Bible studies are a common feature of Christian life. They supplement what is learned each week in church and facilitate closer communal bonds. And they typically meet in a member’s home. A Bible study is an informal gathering, like a book club or a weekly poker game. It’s not the kind of thing that would need government approval.
At least, you wouldn’t think so.
But a San Diego County code enforcement officer would disagree. On Good Friday he visited a Bonita home where 15-20 people attend a Bible study each week hosted by David Jones, a pastor. WorldNetDaily reported:
“Do you have a regular weekly meeting in your home? Do you sing? Do you say ‘amen’?” the official reportedly asked. “Do you say, ‘Praise the Lord’?”
The pastor’s wife answered yes.
She says she was then told, however, that she must stop holding “religious assemblies” until she and her husband obtain a Major Use Permit from the county, a permit that often involves traffic and environmental studies, compliance with parking and sidewalk regulations and costs that top tens of thousands of dollars.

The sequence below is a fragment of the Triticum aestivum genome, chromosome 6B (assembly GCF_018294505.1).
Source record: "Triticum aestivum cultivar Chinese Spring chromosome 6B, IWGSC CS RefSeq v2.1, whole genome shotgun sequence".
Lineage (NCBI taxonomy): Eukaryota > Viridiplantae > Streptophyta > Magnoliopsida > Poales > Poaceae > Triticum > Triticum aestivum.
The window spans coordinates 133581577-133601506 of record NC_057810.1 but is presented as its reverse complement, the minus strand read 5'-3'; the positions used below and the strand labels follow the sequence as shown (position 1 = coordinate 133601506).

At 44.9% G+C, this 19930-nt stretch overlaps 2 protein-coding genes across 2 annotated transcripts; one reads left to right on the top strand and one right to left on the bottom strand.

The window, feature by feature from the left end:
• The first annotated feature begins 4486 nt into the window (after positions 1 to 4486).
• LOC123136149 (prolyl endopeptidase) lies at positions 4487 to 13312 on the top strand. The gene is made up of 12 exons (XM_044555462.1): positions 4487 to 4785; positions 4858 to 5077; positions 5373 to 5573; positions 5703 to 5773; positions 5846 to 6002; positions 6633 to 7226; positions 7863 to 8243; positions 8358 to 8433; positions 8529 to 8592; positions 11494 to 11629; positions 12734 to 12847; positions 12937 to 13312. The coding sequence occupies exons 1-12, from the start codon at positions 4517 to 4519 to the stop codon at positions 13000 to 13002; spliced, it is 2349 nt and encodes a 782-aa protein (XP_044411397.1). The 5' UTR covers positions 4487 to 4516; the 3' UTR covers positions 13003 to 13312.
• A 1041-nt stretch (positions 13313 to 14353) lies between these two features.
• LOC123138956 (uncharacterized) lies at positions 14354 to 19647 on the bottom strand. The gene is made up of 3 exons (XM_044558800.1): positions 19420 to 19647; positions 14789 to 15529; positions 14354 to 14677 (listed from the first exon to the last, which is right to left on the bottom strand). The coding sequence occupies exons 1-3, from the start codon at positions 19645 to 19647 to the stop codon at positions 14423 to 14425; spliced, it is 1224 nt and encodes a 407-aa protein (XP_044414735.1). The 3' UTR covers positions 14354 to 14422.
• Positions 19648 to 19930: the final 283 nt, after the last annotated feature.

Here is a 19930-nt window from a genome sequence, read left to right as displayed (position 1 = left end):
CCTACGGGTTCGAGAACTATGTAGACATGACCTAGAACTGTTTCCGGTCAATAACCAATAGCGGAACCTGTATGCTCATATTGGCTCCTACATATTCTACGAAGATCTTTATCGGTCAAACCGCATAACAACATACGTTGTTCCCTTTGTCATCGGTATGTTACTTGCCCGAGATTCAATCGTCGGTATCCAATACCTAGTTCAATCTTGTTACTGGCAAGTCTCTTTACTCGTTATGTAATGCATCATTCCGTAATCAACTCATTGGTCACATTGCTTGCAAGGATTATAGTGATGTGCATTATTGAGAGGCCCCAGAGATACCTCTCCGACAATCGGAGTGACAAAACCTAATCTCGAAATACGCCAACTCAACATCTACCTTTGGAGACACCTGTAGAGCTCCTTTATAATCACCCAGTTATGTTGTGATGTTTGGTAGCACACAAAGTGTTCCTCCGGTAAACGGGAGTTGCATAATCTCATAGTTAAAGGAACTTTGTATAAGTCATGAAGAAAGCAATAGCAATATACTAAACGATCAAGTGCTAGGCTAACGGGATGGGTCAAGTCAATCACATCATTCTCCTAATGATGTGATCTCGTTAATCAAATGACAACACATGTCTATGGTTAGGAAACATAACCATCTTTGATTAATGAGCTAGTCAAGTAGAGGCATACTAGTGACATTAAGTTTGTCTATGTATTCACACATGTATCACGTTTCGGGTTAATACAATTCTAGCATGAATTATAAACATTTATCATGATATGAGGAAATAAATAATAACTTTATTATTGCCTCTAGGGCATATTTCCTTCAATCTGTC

And if they fail to pay for the MUP, the county official reportedly warned, the couple will be charged escalating fines beginning at $100, then $200, $500, $1000, “and then it will get ugly.”
Geez, I wonder what this guy would think of the House Church movement.
The Bible study story, which got picked up by CNN, led to international outrage. Damage control from county officials followed. The San Diego Union-Tribune reported Saturday that the county wouldn’t force the Bible study to obtain a permit:
“No one respects the right to free religious expression more than I do, and no one would find the infringement of such rights more abhorrent,” county Chief Administrative Officer Walt Ekard said in a statement.
Chandra Wallar, the county’s general manager of land use and environment, said the county has re-examined the situation and decided that the Joneses don’t need a permit after all.
Religious assembly, under the county land-use code, is defined as “religious services involving public assembly such as customarily occurs in synagogues, temples, and churches.”
Wallar said that definition, which doesn’t spell out specific thresholds on when a religious gathering becomes a religious assembly, probably needs to be clarified and that more training may be warranted for code enforcement officers.
She said the county was not targeting the Joneses because they were exercising their religion, but rather it was trying to address parking and traffic issues.
“We’ve advised the pastor he has the authority to continue to hold his meetings just as he’s held them,” Wallar said. “My hope is we will be able to resolve the traffic concerns.”